I bought my sun parosol back in may of 2013. I brought indoors when temps got 50 deg. I put it in my east facing bay window and in march of 2014 it started vining. It was more of a small bush until that point. When it got warm out I sorted wrapping the vines around a small trellis I inserted into the pot. The vines stopped and it got bushy again. The plant for 2 summers now has produced gorgeous blooms of scarlet red. It started blooming again shortly before the vining. This year, I brought it inside in Oct. and now it is Nov.,still blooming, and sending vines again. Today, I noticed green pods that resemble those of a Cleome, shooting off one of the vines. There are 2 of them looking like very skinny fingers sticking up. I've never seen anything quite like it on a plant.
I'm curio... read more


On Nov 28, 2013, robertbgillies from Volcan
Panama wrote:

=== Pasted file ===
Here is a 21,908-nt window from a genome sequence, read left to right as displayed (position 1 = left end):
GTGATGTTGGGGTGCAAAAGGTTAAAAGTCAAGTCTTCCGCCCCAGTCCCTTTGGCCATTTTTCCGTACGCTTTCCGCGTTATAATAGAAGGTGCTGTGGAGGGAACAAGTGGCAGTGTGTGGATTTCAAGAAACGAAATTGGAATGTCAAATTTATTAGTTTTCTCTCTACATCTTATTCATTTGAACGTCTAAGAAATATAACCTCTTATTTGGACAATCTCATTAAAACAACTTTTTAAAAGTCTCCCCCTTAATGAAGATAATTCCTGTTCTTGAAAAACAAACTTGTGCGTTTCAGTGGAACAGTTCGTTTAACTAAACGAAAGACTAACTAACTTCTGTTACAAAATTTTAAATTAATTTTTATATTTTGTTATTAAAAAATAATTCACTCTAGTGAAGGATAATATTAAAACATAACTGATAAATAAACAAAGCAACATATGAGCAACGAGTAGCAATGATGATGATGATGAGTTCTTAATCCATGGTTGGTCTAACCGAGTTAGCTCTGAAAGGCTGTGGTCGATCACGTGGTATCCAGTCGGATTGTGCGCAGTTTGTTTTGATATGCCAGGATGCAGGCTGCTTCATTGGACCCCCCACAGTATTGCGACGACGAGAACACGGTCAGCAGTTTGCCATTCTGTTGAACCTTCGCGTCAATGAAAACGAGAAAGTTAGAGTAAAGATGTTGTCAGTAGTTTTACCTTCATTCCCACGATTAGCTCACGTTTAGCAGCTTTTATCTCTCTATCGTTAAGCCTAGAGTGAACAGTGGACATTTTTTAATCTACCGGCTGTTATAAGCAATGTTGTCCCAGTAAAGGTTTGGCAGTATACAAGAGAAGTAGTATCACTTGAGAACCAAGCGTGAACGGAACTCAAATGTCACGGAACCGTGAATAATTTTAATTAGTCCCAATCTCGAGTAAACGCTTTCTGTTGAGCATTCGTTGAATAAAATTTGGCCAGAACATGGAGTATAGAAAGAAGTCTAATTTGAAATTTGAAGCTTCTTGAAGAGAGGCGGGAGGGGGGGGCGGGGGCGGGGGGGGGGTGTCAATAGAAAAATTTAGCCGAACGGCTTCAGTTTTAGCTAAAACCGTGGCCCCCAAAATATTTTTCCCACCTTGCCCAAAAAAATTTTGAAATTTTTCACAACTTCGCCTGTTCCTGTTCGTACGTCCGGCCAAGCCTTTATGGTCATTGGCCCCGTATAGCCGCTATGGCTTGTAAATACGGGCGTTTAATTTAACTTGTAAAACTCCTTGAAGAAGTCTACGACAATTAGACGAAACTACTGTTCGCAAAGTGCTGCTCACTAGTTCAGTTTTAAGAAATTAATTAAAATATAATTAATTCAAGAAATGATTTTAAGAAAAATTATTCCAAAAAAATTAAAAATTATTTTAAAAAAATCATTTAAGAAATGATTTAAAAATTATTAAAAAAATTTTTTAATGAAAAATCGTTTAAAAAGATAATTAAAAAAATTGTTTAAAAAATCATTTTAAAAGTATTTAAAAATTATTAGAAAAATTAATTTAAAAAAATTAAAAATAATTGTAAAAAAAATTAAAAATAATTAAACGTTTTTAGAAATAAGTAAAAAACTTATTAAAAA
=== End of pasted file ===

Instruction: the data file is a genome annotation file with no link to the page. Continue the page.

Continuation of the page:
This flowering vine is very common in Panama where I live. Many people have it planted in their yards. While it seems to grow faster in the tropical lowlands it does well for me at 1400 meters. The vine needs support and it is best to tie it to some kind of trellis. I tried to root it at various times without success. Recently it had seed pods with seeds so I planted three seeds. Two of them sprouted readily so I now have two vigorous seedlings in pots. I have harvested more seeds which I hope to plant soon. This vine has very attractive flowers and here it is in flower 365 days a year. In the dry season I water it. It has grown up to the second floor of my house. It is about 6 years old. I have a small pool with a waterfall below it and there are always some of it's flowers floating on th... read more